After his grace's return to England, he did not remain long in the favour of the ministry, for he heartily joined in opposing all the intrigues against the protestant succession; and, in 1713, made a motion in the house of lords for dissolving the union, occasioned by a malt-bill being brought into the house for Scotland; which motion was carried in the negative by four voices only. In the spring of the year 1714, he was deprived of all the employments he held under the crown.
Upon the accession of George I. his grace was one of the nineteen members of the regency nominated by his majesty; and on the king's arrival in England he was inmediately taken into favour at court, and made general and commander-in-chief of the king's forces in Scotland. In consequence of this commission, his grace commanded the army when the rebellion broke out in Scotland in 1715. The particulars of this rebellion have been elsewhere related, and it seems only necessary in this place to mention, that his grace, during the whole course of it, exerted himself in an able and successful manner against the enemies of the protestant succession. After having put the army into winterquarters, he returned to London, and was most graciously received by his majesty ; but in a few months, to the surprise of all, he was dismissed from all his offices.
In June, 1715, when the famous schism bill was brought into the house of lords, he opposed it with great zeal and strength of argument. In the debate on the mutiny-bill, he opposed any extension of the military power, and urged the necessity of a reduction of the standing army, a step which was by no means agreeable to the court. In the beginning of the year 1719, bis grace was again admitted into his majesty's favour, who was pleased to appoint him lord-steward of his household and to create him Duke of Greenwich. In 1722, the duke of Argyle distinguished himself in the house of lords in a very interesting debate on the bill for banishing Dr Atterbury, bishop of Rochester. It was chiefly owing to his grace's persuasive eloquence that this bill passed. In 1726 his grace was appointed colonel of the prince of Wales' regiment of horse. But notwithstanding these promotions, the duke, with patriotic zeal for his native country, warmly opposed the extension of the malttax to Scotland.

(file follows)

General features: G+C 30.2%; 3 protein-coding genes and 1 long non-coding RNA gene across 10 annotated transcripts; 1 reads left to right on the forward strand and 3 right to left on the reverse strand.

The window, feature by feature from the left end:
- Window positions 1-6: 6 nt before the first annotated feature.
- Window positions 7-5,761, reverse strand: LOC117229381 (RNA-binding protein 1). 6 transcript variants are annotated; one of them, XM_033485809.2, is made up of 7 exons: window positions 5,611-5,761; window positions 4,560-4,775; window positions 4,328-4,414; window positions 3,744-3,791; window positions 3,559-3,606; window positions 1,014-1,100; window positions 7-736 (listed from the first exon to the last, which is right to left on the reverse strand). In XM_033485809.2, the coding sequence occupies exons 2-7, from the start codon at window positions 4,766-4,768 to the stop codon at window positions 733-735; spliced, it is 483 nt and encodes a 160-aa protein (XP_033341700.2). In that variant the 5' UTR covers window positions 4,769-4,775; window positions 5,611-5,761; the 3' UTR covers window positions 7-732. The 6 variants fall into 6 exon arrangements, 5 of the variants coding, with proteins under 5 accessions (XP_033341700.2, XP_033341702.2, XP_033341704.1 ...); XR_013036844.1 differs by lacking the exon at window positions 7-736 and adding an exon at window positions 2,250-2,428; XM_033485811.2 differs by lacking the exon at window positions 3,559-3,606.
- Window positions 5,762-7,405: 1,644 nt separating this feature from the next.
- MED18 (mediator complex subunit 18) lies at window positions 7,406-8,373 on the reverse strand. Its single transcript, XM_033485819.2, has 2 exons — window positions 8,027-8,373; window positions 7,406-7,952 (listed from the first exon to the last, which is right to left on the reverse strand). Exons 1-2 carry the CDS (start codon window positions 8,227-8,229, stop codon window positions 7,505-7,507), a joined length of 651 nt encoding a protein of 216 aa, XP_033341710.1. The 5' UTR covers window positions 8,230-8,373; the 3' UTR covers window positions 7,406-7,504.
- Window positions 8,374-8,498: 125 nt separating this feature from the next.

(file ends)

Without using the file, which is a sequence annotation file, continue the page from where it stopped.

From this time we have no memoirs of any transactions in the life of this great man deserving public notice, till the year 1737, when a bill was brought into parliament for punishing the lord-provost of Edinburgh, for abolishing the city-guard, and for depriving the corporation of several ancient privileges, on account of the insurrection in 1736, when the mob broke into the prison and took out Captain Porteous and hanged him. The duke of Argyle opposed this bill with great warmth in the house of lords as an act of unjust severity. His grace's conduct in this affair highly displeased the ministry, but they did not think proper to show any public marks of resentment at the time. In 1739, when the convention with Spain was brought before the house, he spoke with warmth against it; and, in the same session, his grace opposed a vote of credit, as there was no sum limited in the message sent by his majesty. Upon the election of a new parliament in 1741, on the application of the city of Edinburgh, and several corporations, who addressed hiin in form at that time, he pointed out to them men of steady, honest, and loyal principles, and independent fortunes; and, where he had any interest, he endeavoured to prevail with the electors to choose such men.
On the disgrace of Walpole, the duke became the darling of the people, and he seemed likewise to be perfectly restored to favour at court, for he was made master-general of the ordnance, colonel of his majesty's royal regiment of horse-guards, and field-marshal and commander-inchief of all the forces in South Britain. But in a few months, his grace, perceiving that a change of men produced little or no change of measures, resigned all his posts, and from this time retired from public business, ever after courting privacy and living in retirement.